from The American Heritage® Dictionary of the English Language, 4th Edition
- n. A large fishing net made to hang vertically in the water by weights at the lower edge and floats at the top.
- intransitive v. To fish with such a net.
- transitive v. To fish for or catch with such a net.
from Wiktionary, Creative Commons Attribution/Share-Alike License
- n. A long net having floats attached at the top and sinkers (weights) at the bottom, used in shallow water for catching fish.
- v. To use a seine, to fish with a seine.
from the GNU version of the Collaborative International Dictionary of English
- n. A large net, one edge of which is provided with sinkers, and the other with floats. It hangs vertically in the water, and when its ends are brought together or drawn ashore incloses the fish.
from The Century Dictionary and Cyclopedia
- n. A kind of net used in taking fish; one of the class of encircling nets, consisting of a webbing of network provided with corks or floats at the upper edge, and with leads of greater or less weight at the lower, and used to inclose a certain area of water, and by bringing the ends together, either in a boat or on the shore, to secure the fish that may be inclosed.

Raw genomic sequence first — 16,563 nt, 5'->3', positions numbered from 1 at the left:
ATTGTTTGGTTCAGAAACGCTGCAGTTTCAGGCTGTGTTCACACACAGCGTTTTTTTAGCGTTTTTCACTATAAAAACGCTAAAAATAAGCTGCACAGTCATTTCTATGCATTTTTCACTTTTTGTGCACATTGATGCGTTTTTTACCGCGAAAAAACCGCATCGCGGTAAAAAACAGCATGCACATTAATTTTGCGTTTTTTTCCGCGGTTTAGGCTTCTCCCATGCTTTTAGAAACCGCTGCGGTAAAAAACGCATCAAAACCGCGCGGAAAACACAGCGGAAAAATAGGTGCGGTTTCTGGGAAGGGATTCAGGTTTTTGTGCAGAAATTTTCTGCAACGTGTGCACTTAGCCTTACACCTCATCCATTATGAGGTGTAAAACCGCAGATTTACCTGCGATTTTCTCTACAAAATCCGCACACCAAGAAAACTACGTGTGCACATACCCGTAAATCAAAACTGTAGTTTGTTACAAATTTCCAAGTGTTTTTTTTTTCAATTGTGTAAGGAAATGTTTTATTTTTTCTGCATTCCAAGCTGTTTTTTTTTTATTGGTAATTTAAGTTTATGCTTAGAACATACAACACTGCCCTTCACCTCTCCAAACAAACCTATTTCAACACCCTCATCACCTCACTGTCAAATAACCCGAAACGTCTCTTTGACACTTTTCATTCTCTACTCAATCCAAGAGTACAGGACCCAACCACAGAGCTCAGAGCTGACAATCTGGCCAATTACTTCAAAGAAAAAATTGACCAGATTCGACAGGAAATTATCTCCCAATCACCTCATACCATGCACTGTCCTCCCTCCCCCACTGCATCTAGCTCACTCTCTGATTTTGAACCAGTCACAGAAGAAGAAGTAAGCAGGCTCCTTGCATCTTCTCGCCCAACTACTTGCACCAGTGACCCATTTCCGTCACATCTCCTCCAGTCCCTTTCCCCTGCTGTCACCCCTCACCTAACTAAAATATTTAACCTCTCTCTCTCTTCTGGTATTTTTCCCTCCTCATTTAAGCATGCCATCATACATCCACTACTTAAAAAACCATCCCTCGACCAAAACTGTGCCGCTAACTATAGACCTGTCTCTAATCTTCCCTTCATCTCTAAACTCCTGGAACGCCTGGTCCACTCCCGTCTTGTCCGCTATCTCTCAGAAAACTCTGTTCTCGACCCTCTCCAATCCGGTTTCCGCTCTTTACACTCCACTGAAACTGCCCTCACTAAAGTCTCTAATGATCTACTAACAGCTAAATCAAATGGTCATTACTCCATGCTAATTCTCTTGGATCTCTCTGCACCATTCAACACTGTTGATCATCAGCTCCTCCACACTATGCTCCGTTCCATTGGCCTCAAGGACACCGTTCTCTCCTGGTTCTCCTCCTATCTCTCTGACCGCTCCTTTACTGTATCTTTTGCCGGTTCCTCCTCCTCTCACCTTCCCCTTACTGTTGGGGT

- To catch with a seine: as, fish may be seined.
- A Middle English form of sain and of sign.
from WordNet 3.0 Copyright 2006 by Princeton University. All rights reserved.
- n. a large fishnet that hangs vertically, with floats at the top and weights at the bottom
- n. a French river that flows through the heart of Paris and then northward into the English Channel
- v. fish with a seine; catch fish with a seine
Middle English, from Old English segne, from Germanic *sagina, from Latin sagēna, from Greek sagēnē.(American Heritage® Dictionary of the English Language, Fourth Edition)
Old English seġne, from West Proto-Germanic *sagīna, from Latin sagēna, from Ancient Greek σαγήνη ("dragnet"), of unknown origin. (Wiktionary)